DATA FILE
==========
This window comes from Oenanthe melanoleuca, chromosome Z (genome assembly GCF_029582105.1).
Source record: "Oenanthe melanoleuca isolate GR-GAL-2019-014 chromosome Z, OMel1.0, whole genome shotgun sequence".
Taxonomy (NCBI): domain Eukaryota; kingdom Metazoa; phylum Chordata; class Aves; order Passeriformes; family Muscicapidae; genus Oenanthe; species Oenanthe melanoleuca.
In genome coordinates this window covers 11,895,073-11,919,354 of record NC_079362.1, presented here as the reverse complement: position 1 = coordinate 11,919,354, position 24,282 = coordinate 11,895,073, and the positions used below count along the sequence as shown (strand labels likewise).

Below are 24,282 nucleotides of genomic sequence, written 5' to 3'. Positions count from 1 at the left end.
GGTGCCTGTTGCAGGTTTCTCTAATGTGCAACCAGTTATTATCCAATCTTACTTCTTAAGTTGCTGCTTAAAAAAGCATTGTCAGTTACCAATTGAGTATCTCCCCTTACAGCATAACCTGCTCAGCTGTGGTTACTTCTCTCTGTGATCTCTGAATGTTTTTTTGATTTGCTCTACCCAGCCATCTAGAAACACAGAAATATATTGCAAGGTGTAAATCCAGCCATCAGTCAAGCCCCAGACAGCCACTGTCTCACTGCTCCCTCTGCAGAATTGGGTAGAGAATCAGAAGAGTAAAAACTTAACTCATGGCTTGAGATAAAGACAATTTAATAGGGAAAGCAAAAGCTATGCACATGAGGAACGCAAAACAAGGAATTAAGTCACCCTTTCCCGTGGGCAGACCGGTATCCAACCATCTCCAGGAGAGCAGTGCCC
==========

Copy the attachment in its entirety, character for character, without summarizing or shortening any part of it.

This window comes from Oenanthe melanoleuca, chromosome Z (genome assembly GCF_029582105.1).
Source record: "Oenanthe melanoleuca isolate GR-GAL-2019-014 chromosome Z, OMel1.0, whole genome shotgun sequence".
Taxonomy (NCBI): domain Eukaryota; kingdom Metazoa; phylum Chordata; class Aves; order Passeriformes; family Muscicapidae; genus Oenanthe; species Oenanthe melanoleuca.
In genome coordinates this window covers 11,895,073-11,919,354 of record NC_079362.1, presented here as the reverse complement: position 1 = coordinate 11,919,354, position 24,282 = coordinate 11,895,073, and the positions used below count along the sequence as shown (strand labels likewise).

Below are 24,282 nucleotides of genomic sequence, written 5' to 3'. Positions count from 1 at the left end.
GGTGCCTGTTGCAGGTTTCTCTAATGTGCAACCAGTTATTATCCAATCTTACTTCTTAAGTTGCTGCTTAAAAAAGCATTGTCAGTTACCAATTGAGTATCTCCCCTTACAGCATAACCTGCTCAGCTGTGGTTACTTCTCTCTGTGATCTCTGAATGTTTTTTTGATTTGCTCTACCCAGCCATCTAGAAACACAGAAATATATTGCAAGGTGTAAATCCAGCCATCAGTCAAGCCCCAGACAGCCACTGTCTCACTGCTCCCTCTGCAGAATTGGGTAGAGAATCAGAAGAGTAAAAACTTAACTCATGGCTTGAGATAAAGACAATTTAATAGGGAAAGCAAAAGCTATGCACATGAGGAACGCAAAACAAGGAATTAAGTCACCCTTTCCCGTGGGCAGACCGGTATCCAACCATCTCCAGGAGAGCAGTGCCC